From Simple English Wikipedia, the free encyclopedia
Core structure of Penicillin: R is the variable group
Certain molds naturally produce Penicillin

Penicillin is a group of common antibiotic, used to treat bacterial infections. It was one of the first to be discovered, and worked well against staphylococci and streptococci. Many strains of bacteria are now resistant. Chemists keep changing part of its structure in the effort to keep it working against the bacteria.

Penicillin was discovered by Scottish scientist Sir Alexander Fleming in 1928, but it was not mass-produced until 1940.[1] The antibiotic is naturally produced by fungi of the genus Penicillium. There is now a whole group of antibiotics derived from Penicillium including penicillin G, procaine penicillin, benzathine penicillin, and penicillin V.

Penicillin is sometimes used to treat syphilis, tonsillitis, meningitis, and pneumonia as well as other diseases. It was first used widely during World War II.

Penicillin was discovered when Fleming noticed a mold that was stopping bacteria from growing in a petri dish. Australian scientist Howard Walter Florey made the penicillin mold into a medicine. Together with another scientist Ernst Boris Chain, Fleming and Florey were given the Nobel Prize for Medicine in 1945.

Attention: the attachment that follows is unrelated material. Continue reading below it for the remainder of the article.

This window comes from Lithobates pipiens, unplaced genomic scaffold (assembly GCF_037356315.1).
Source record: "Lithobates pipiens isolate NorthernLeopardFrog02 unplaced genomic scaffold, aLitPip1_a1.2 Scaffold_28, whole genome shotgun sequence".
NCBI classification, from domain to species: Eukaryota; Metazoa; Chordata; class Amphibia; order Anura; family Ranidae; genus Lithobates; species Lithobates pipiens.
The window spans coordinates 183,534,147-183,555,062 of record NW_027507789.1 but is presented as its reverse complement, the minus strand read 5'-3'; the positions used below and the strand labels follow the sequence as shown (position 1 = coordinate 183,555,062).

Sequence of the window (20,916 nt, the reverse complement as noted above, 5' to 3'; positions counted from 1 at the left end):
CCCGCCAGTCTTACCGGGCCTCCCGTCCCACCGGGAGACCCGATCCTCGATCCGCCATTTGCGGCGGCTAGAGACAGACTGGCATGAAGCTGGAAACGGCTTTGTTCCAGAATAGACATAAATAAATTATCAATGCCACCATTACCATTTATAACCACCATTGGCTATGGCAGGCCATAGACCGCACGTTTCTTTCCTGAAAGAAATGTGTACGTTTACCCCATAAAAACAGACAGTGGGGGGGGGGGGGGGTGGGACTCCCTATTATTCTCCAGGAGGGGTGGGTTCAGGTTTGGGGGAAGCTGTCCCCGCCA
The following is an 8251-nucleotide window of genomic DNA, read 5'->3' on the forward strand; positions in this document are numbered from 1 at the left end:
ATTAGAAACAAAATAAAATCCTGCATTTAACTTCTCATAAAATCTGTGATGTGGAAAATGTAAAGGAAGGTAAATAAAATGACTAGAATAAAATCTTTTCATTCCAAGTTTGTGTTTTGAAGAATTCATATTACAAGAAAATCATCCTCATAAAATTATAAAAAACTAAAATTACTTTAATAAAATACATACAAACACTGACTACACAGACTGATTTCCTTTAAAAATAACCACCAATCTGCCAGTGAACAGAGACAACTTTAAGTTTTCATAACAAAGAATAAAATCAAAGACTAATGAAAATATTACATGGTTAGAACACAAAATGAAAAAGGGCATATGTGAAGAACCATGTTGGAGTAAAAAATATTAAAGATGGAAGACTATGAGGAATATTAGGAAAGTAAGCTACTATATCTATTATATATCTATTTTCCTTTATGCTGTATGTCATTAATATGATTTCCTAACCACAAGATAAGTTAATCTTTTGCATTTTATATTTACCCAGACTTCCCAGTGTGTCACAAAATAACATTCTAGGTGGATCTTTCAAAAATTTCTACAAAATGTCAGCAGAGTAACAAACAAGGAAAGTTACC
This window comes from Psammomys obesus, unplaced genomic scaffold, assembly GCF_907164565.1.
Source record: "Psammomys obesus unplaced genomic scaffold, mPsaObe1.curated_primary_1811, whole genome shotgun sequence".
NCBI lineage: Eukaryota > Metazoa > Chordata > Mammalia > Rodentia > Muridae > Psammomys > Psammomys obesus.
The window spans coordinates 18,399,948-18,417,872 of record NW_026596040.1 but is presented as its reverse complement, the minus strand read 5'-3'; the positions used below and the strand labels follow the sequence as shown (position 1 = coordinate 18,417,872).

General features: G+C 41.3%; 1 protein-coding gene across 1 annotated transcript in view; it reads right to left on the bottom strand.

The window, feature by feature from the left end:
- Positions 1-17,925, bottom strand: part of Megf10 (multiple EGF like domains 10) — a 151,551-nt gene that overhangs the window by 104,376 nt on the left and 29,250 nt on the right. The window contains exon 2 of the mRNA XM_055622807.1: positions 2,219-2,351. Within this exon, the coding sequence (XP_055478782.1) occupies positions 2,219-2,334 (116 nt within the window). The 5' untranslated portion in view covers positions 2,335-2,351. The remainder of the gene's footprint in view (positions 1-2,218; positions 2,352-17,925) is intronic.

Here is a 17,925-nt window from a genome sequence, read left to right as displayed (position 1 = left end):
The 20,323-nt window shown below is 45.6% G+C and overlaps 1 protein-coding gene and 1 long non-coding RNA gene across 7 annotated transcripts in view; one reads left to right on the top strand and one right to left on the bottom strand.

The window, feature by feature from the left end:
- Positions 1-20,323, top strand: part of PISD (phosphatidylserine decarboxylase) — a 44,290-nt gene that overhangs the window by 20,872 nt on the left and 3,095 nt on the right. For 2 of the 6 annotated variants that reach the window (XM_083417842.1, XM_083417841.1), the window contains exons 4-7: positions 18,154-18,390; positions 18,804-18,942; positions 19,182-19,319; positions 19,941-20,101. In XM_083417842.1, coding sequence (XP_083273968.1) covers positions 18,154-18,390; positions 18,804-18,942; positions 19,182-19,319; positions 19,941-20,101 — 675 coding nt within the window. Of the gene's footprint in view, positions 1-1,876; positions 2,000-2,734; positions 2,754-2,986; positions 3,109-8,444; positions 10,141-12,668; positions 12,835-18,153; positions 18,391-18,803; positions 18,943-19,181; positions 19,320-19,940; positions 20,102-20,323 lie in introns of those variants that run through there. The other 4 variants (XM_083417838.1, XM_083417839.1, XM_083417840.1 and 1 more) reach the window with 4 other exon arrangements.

Some people are allergic to penicillin. Symptoms include nausea, diarrhea, or rash. Rarely, patients who are allergic to penicillin get a fever, vomit, or have serious skin irritation. Because it is such a popular antibiotic, penicillin is the most common cause of serious allergic reactions to a drug. They are now used regularly in hospitals.

Total synthesis[change | change source]

Chemist John C. Sheehan at the Massachusetts Institute of Technology (MIT) did the first chemical synthesis of penicillin in 1957.[2][3][4]

References[change | change source]

  1. Wainwright M. & Swan H.T. 1986. C.G. Paine and the earliest surviving clinical records of penicillin therapy. Medical History 30 (1): 42–56. [1]
  2. Sheehan, John C.; Henery-Logan, Kenneth R. (1957). "The total synthesis of Penicillin V". Journal of the American Chemical Society. 79 (5): 1262–1263. doi:10.1021/ja01562a063.
  3. Sheehan, John C.; Henery-Logan, Kenneth R. (1959). "The total synthesis of Penicillin V". Journal of the American Chemical Society. 81 (12): 3089–3094. doi:10.1021/ja01521a044.
  4. Corey E.J. & John D. Roberts 2013. "Biographical memoirs: John Clark Sheehan". The National Academy Press.